Come Valentine’s Day, you may have many flowers that will be looking for a new home. When choosing the best vase for your flowers, it’s important to consider the make-up and size of the vase that will work best for your flower. Any kind of container may be used for displaying flowers, however some are more suitable than others for ensuring good flower development. Here is some information to consider when choosing the best vase for your flowers.
Choice of Vases
Let’s discuss a few vase materials, ranking them from the best to the worst.
An inert material, no reaction between the vase solution and the vase, easy to clean.
Older vases might have pores where micro-organisms can settle, more difficult to clean, risk of dull vases due to pollution.
Relatively neutral but polluting in the long run due to small scratches if used intensively, then becoming more difficult to clean properly.
If glazed: relatively neutral, when this protection is absent or damaged: micro-organisms might settle and this type of container becomes more difficult to clean.
Cut flower foods are generally acidic solutions and i not, the flower turns the vase solution into an acid environment. This increases the risk of exchange of ions from the metal vases into the solution. Most of these metals are toxic to the flower. It is therefore important to always use an inner vase i.e. plastic.
What size should the vase be?
The “Best Match” is the best-fitting combination of a bouquet and a vase. There is a logical relationship between the size, height and weight of a bouquet of cut flowers and the size, height and weight of the vase, which ensures that:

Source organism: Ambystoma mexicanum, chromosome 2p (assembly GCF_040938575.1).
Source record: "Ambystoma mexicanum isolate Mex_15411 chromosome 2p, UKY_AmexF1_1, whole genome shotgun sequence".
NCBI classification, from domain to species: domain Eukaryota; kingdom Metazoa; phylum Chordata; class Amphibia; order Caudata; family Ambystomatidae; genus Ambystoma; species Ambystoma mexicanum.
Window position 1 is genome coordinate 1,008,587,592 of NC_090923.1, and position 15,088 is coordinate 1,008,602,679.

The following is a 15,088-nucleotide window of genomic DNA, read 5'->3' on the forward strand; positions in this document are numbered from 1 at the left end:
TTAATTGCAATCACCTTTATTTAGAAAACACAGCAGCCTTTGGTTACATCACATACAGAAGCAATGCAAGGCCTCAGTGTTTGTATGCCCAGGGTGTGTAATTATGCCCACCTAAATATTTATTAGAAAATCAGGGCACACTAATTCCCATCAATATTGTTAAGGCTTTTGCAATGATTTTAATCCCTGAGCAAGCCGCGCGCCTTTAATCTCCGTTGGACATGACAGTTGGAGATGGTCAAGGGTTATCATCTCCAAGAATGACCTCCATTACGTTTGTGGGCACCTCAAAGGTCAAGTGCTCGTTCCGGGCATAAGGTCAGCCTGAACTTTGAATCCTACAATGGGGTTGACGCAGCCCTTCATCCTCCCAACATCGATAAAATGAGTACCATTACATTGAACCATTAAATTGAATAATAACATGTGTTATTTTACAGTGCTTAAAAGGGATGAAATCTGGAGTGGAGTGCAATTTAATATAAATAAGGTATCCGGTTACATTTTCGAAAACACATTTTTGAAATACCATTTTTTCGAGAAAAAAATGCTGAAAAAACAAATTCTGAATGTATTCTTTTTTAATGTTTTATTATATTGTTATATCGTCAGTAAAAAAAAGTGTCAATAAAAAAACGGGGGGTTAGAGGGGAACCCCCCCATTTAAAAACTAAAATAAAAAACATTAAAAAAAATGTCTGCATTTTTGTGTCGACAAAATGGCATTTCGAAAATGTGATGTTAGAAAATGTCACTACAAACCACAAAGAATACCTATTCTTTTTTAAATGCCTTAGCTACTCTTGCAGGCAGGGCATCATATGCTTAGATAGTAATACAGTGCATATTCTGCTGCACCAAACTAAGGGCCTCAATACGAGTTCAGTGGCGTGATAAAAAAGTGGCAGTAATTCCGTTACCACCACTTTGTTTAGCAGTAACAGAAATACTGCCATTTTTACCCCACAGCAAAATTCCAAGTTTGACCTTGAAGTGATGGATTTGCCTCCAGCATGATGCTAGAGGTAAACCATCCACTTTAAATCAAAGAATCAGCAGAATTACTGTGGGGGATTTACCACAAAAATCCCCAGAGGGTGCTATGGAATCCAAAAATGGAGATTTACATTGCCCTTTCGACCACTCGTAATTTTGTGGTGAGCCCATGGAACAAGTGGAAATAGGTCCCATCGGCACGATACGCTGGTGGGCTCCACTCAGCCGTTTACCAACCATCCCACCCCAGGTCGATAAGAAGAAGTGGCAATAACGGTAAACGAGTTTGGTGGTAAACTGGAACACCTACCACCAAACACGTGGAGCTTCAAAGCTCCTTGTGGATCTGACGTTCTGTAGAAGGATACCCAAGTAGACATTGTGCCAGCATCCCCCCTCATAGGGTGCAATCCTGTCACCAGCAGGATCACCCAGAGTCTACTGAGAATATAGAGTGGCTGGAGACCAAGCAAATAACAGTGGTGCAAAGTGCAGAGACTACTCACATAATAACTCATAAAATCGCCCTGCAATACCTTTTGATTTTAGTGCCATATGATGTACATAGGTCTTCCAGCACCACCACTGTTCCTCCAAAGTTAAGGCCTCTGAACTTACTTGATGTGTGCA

- the flowers stand up straight
- the vase can preferably hold enough water for at least one week
- the vase weighs enough not to fall over i.e. not “top heavy”
- the desired arrangement is achieved
- flower arrangers often have as a rule of thumb that the height of the vase should be between 40 and 60 % of the height of the bouquet
Quick Tip for Storing your Vases and Containers
The best way to store your vases and containers is storing them upside down. This prevents droplets of moisture from settling at the bottom of a vase after cleaning, which is the perfect environment for the development of bacteria. Also, storing vases upside down will prevent dust and dirt from settling at the bottom of the vase during storage. As a precaution, it is wise to scrub and rinse the vase well before filling it up with flower food, water, and flowers.
Chrysal works with some of the major glass manufacturers worldwide to stay up to date with the trends. Chrysal recently partnered with Hakbijl, to distribute a Euro-trendy line of glass in the U.S.
Images courtesy of the inspirational booklet by Hakbijl & Dekker Chrysanten with our Trend Selection flower food line